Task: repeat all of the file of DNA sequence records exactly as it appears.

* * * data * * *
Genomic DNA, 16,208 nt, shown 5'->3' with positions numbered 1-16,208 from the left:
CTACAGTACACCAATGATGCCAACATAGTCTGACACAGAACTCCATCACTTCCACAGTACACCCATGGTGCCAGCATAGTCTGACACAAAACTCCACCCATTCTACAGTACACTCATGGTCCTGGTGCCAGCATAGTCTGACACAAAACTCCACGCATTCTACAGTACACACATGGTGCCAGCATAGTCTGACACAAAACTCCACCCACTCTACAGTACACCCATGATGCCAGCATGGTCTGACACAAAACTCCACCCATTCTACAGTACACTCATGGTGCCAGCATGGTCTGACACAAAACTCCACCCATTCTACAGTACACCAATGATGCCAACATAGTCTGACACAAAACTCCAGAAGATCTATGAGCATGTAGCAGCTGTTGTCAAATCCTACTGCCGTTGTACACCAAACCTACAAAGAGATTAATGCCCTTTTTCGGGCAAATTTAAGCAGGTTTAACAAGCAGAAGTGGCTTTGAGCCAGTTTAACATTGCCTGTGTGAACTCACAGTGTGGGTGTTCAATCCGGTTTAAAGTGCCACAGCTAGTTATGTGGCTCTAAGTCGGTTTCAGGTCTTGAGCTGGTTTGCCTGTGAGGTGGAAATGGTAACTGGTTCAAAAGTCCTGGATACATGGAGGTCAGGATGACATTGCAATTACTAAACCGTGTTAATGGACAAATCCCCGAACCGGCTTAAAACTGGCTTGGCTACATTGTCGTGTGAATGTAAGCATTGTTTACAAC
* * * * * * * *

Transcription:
Genomic DNA, 16,208 nt, shown 5'->3' with positions numbered 1-16,208 from the left:
CTACAGTACACCAATGATGCCAACATAGTCTGACACAGAACTCCATCACTTCCACAGTACACCCATGGTGCCAGCATAGTCTGACACAAAACTCCACCCATTCTACAGTACACTCATGGTCCTGGTGCCAGCATAGTCTGACACAAAACTCCACGCATTCTACAGTACACACATGGTGCCAGCATAGTCTGACACAAAACTCCACCCACTCTACAGTACACCCATGATGCCAGCATGGTCTGACACAAAACTCCACCCATTCTACAGTACACTCATGGTGCCAGCATGGTCTGACACAAAACTCCACCCATTCTACAGTACACCAATGATGCCAACATAGTCTGACACAAAACTCCAGAAGATCTATGAGCATGTAGCAGCTGTTGTCAAATCCTACTGCCGTTGTACACCAAACCTACAAAGAGATTAATGCCCTTTTTCGGGCAAATTTAAGCAGGTTTAACAAGCAGAAGTGGCTTTGAGCCAGTTTAACATTGCCTGTGTGAACTCACAGTGTGGGTGTTCAATCCGGTTTAAAGTGCCACAGCTAGTTATGTGGCTCTAAGTCGGTTTCAGGTCTTGAGCTGGTTTGCCTGTGAGGTGGAAATGGTAACTGGTTCAAAAGTCCTGGATACATGGAGGTCAGGATGACATTGCAATTACTAAACCGTGTTAATGGACAAATCCCCGAACCGGCTTAAAACTGGCTTGGCTACATTGTCGTGTGAATGTAAGCATTGTTTACAAC